Canine Corner

The human-animal bond

Is a Dog's Life Worth More Than a Person's?

There are circumstances where humans choose to save a pet rather than a human.

I am sure that any rational person reading the title of this article would believe that it poses an astonishingly dumb question. Certainly, if we are thinking rationally and morally, we are bound to conclude that a human life has more value and importance than that of an animal. However, that is only if we are thinking "rationally and morally" and psychologists know that humans often make choices based upon emotions rather than rationality.

There are a group of psychologists who study moral behavior and they have been joined by another group of researchers who classify their field as "experimental philosophy". In order to understand people's thinking these researchers have created a set of "moral dilemmas" which they use to study our decision-making behavior. Thus they might present a woman with a dilemma by asking her to consider a situation where her mother and her daughter are on a rickety bridge which has started to collapse. She only has time and strength to save one of them, so the woman is asked which one she would save — her mother or her daughter. By using scenarios such as this researchers can explore how our relationships affect important moral decisions.

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Researchers, Richard Topolski, J. Nicole Weaver, Zachary Martin and Jason McCoy from Georgia Regents University, Augusta, Georgia and Cape Fear Community College, Wilmington, North Carolina, decided to use a similar set of moral dilemmas to test the importance of our pet dogs, and how we might treat them in comparison to the way that we treat people. The study, published in the journal Anthrozoos, involved 573 participants, tested in a variety of settings (in groups, individually, and online). These participants spanned a broad age range from 18 to more than 75 years of age. Each individual was tested using a moral dilemma in which two lives (one human and one animal) were placed in imminent danger in a situation where only one can be saved. Thus the scenario presented to a person might run something like this. "If you don't own a pet, imagine that you do in the following situation. A bus is traveling down a busy street. Your pet runs out in front of the bus. Unfortunately at the same time a foreign tourist steps out in front of the bus. Neither your pet nor the foreign tourist has enough time to get out of the way of the bus. It is clear, given the speed of the bus, it will kill whichever one it hits. You only have time to save one. Who would you save?"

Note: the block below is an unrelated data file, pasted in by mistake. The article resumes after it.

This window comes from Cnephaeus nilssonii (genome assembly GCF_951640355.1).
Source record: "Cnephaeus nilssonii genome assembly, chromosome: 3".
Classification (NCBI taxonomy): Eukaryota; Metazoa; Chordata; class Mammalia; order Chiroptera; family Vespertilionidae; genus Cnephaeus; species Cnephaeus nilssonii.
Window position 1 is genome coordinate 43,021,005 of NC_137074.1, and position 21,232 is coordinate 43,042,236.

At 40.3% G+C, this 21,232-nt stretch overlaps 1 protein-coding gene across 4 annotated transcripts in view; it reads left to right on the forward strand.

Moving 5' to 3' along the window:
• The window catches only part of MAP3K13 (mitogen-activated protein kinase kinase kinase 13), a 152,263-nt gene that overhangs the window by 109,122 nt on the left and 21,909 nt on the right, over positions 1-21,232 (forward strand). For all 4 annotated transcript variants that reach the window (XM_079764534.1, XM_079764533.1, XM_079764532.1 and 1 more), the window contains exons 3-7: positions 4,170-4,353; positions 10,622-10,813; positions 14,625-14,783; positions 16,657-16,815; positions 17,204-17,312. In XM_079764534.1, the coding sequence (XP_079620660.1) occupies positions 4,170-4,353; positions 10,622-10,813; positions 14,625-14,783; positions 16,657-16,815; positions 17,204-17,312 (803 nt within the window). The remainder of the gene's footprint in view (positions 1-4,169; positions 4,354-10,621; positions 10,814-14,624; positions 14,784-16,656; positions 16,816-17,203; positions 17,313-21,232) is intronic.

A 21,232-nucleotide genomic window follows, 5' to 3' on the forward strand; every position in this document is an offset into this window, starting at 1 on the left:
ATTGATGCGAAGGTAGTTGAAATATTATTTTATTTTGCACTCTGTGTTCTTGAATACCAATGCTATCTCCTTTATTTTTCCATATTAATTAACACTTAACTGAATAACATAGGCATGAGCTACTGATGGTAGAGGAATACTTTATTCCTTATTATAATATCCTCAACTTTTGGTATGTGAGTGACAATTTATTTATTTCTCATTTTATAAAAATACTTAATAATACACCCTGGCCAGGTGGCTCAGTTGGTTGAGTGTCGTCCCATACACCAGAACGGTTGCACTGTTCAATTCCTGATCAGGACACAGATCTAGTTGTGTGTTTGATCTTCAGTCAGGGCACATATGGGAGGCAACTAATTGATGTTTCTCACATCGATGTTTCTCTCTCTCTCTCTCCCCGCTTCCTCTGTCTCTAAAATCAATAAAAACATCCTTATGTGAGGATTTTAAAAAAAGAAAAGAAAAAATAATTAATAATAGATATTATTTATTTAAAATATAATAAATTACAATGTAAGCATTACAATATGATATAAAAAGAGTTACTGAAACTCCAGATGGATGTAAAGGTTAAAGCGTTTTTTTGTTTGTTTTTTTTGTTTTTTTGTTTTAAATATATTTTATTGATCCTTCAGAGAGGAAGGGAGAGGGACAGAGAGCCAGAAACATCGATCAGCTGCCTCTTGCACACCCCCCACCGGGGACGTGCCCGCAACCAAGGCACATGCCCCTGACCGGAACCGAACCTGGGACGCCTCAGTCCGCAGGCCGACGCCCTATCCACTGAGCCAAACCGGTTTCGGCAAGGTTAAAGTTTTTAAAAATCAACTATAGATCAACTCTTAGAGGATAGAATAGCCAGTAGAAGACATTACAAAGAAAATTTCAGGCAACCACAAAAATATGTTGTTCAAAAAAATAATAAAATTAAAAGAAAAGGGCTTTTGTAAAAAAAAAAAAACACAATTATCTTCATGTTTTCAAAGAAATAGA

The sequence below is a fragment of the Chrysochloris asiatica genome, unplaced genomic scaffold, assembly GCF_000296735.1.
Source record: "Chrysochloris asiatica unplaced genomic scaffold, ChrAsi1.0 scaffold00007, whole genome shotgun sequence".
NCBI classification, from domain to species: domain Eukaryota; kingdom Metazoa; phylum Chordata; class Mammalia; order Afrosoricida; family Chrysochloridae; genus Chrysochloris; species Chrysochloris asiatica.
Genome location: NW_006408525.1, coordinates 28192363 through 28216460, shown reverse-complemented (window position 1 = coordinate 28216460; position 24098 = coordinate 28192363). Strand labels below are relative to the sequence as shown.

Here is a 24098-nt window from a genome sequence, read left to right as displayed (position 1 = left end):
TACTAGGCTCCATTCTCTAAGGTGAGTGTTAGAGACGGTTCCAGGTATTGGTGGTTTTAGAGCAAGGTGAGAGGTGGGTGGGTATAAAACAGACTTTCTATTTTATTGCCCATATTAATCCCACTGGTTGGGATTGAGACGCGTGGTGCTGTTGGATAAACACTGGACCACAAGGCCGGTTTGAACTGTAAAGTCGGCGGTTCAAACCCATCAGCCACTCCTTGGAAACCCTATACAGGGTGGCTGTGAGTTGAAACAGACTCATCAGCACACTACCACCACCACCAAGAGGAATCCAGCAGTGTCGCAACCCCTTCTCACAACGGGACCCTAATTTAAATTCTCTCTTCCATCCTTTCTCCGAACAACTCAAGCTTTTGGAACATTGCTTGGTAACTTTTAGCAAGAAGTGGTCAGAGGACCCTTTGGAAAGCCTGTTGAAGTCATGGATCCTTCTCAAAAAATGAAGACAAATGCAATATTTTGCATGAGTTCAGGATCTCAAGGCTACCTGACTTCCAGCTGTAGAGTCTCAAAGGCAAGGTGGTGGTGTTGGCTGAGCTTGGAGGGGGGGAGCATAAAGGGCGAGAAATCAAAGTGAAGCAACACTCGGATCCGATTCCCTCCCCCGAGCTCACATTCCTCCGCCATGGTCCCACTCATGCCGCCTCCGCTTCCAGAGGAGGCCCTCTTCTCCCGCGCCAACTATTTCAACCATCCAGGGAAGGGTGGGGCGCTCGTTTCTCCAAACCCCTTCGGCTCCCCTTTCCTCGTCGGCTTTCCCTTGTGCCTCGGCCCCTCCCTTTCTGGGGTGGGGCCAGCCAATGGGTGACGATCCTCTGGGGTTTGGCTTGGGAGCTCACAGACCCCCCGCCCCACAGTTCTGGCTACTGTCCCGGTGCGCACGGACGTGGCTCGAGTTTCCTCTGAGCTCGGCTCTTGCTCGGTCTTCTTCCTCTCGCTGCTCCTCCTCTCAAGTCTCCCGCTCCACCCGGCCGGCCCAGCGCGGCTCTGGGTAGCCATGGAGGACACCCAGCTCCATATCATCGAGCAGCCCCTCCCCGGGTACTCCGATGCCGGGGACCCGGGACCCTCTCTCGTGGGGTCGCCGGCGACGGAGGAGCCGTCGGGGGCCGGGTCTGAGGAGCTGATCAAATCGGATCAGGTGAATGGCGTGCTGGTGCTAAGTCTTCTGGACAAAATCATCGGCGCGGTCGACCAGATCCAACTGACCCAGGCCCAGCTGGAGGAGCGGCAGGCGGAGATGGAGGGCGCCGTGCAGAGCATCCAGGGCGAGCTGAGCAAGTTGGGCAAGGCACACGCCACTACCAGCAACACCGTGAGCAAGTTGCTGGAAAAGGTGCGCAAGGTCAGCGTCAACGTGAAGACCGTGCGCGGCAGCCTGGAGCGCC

The value of such a hypothetical scenario is that the nature of the human being can easily be changed from a foreign tourist, to a hometown stranger, a distant cousin, your best friend, a grandparent, or your brother or sister. Furthermore, your relationship to the animal can be changed from it being your pet to it being someone else's pet.

 Before I present the results, it is important that you understand that psychologists now think that moral decisions are actually controlled by two separate neurological systems, one which they call the "emotional hot system" and the other which they call the "rational cold system". The belief is that the hot system is older in evolutionary terms, and brain scan studies show that it includes many of the more primitive centers in the brain. The logical, rational cold system, which is capable of more abstract reasoning, is found in evolutionarily newer centers which include more frontal and parietal parts of the brain and may be quite specific to humans. Brain scans, such as MRIs, show that when faced with a personal moral dilemma much of the activity is in the emotional hot system.